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Net Neutrality – An Update

Tuesday, June 19th, 2018

Over here in North America, we’re all sitting anxiously on our desk chairs and couches to see what will happen with the new laws governing how the internet will work for us in the future. Currently, these laws are affecting the United States.

What’s happening?

Here is the official statement released by the Federal Communications Commissions (FCC) on June 11 about their decision. 

In summary, the FCC implies that the pre-existing regulations on the internet were hindering investment and therefore progress in the Internet Service Provider (ISP) industry. This is part of the reasoning for their decision. Of course, as you’ve probably seen around social media and on blog/article pages, people are hypothesizing what will occur as a result of this decision.

The FCC passed its ruling on June 11th of 2018 that net neutrality will end. This is great news for internet providers like AT&T (an example you’ve probably heard literally everywhere else). These providers are now lawfully free to alter broadband connection as they want to for specific websites or services. Though the likelihood of this happening is low, or may not in fact take place for a while.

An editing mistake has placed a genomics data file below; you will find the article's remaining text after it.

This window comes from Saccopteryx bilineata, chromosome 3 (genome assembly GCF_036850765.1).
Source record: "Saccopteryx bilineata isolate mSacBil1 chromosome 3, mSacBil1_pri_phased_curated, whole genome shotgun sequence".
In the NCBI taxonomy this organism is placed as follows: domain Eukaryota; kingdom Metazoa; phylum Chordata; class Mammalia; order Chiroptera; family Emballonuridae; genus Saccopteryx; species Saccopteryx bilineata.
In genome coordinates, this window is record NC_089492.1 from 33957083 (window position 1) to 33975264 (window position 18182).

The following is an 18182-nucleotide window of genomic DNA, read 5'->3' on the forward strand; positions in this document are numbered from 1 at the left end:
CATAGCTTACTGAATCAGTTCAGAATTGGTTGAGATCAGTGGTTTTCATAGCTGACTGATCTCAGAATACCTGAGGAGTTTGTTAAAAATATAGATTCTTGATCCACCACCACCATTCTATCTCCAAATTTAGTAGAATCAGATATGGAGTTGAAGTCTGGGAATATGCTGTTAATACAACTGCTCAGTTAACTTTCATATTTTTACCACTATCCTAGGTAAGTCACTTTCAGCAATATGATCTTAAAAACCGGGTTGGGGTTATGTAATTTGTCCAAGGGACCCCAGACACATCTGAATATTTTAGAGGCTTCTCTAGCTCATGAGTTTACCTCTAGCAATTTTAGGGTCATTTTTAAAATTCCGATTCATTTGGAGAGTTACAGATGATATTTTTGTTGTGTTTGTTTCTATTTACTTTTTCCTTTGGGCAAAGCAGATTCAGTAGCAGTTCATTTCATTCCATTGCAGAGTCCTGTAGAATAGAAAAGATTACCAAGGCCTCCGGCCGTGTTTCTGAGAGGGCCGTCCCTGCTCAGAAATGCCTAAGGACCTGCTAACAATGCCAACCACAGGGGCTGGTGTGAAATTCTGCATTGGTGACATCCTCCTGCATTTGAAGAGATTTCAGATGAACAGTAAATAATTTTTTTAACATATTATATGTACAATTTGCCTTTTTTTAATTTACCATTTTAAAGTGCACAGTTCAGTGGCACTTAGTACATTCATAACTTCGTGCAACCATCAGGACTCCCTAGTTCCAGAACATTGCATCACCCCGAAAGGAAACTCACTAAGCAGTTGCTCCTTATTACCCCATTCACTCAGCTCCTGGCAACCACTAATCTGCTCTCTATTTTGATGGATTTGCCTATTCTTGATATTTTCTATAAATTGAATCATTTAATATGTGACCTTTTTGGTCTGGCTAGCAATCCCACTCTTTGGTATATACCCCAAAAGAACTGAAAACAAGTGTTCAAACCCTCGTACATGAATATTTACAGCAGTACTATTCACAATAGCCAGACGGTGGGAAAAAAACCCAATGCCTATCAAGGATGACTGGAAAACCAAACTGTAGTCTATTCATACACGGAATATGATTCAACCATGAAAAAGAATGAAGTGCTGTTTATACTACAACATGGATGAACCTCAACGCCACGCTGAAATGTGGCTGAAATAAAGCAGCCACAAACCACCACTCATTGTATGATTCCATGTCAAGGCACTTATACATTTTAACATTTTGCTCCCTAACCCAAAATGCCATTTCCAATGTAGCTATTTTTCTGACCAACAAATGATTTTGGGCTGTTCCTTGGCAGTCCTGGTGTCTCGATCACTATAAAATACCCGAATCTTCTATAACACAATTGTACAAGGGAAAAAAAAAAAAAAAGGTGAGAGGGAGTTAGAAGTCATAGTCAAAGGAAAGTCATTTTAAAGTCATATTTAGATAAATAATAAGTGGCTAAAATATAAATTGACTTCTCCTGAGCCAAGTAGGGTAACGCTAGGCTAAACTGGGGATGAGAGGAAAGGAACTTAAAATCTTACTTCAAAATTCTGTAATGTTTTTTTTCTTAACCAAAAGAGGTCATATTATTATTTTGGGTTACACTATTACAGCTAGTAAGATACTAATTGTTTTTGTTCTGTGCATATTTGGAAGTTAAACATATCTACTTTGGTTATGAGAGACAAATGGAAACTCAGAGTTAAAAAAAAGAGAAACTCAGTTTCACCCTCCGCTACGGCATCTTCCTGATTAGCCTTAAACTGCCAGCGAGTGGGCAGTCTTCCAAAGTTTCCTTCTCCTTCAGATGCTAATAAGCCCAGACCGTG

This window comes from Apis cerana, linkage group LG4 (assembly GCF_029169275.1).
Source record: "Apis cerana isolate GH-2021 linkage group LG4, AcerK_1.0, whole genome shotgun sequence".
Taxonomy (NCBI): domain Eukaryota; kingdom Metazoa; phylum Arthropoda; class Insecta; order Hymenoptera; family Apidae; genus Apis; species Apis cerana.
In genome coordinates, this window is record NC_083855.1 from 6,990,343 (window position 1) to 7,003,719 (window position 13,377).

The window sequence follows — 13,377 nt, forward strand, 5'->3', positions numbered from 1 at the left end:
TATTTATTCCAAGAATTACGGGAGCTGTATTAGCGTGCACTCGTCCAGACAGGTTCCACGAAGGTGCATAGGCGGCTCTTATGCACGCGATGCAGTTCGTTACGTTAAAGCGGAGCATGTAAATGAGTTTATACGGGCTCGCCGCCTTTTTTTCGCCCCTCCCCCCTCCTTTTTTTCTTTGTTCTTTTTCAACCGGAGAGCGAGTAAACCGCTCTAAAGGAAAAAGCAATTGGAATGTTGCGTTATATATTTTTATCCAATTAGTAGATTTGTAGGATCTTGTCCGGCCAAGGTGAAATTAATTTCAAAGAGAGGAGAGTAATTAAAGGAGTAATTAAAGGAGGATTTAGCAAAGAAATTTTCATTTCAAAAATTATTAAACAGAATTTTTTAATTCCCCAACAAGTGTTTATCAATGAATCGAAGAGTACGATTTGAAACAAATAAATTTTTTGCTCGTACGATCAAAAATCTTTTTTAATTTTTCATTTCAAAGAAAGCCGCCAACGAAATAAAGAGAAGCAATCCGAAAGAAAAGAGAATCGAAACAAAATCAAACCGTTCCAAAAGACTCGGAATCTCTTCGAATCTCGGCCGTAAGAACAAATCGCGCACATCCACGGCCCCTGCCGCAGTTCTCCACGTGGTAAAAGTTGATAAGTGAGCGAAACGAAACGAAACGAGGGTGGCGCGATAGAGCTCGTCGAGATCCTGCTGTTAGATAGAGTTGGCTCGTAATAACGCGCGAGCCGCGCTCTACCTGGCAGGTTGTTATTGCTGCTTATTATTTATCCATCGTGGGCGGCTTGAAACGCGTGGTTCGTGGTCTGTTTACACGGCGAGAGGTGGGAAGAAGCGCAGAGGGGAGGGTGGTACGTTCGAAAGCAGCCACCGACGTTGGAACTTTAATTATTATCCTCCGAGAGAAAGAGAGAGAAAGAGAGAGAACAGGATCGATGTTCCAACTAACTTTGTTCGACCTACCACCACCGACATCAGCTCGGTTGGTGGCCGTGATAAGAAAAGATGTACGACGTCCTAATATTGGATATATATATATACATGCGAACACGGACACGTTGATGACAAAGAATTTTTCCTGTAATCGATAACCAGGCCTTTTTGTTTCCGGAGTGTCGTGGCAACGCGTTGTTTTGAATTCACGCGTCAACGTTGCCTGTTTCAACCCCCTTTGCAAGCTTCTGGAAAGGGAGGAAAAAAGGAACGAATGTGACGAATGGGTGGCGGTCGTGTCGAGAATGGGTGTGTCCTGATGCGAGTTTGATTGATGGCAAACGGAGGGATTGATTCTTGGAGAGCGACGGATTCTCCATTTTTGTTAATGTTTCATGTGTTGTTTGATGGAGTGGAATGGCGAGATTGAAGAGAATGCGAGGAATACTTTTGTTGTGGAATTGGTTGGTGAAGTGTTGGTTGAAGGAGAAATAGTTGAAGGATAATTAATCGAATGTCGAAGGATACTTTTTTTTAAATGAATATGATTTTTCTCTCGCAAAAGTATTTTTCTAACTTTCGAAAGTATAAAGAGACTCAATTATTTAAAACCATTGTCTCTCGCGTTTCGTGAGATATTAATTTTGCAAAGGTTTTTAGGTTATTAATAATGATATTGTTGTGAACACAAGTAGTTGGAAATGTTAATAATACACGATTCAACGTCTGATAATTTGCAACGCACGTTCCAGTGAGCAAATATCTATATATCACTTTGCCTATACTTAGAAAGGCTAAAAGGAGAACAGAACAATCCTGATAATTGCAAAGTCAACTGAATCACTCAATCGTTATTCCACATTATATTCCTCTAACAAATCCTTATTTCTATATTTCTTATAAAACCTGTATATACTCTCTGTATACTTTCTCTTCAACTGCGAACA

The reason we may not see any changes right away is because of competition in the market of internet providers. For example, there are currently 55 million US Netflix subscribers. If Company A slows internet connection down for Netflix streaming and Company B is willing to offer full streaming speeds, subscribers will choose Company B, making it more profitable. Company A will want to re-evaluate their decision.

Of course, it’s difficult to understand what might happen in the next few years. Internet providers might start to slowly take advantage of the new laws, or the internet might not change with any significance at all. We’ll be keeping a close watch on this though!

As always, feel free to message us with any questions on the topic.

Here’s a video to further explain some of the implications of the FCC decision if we didn’t explain this whole ordeal well enough.

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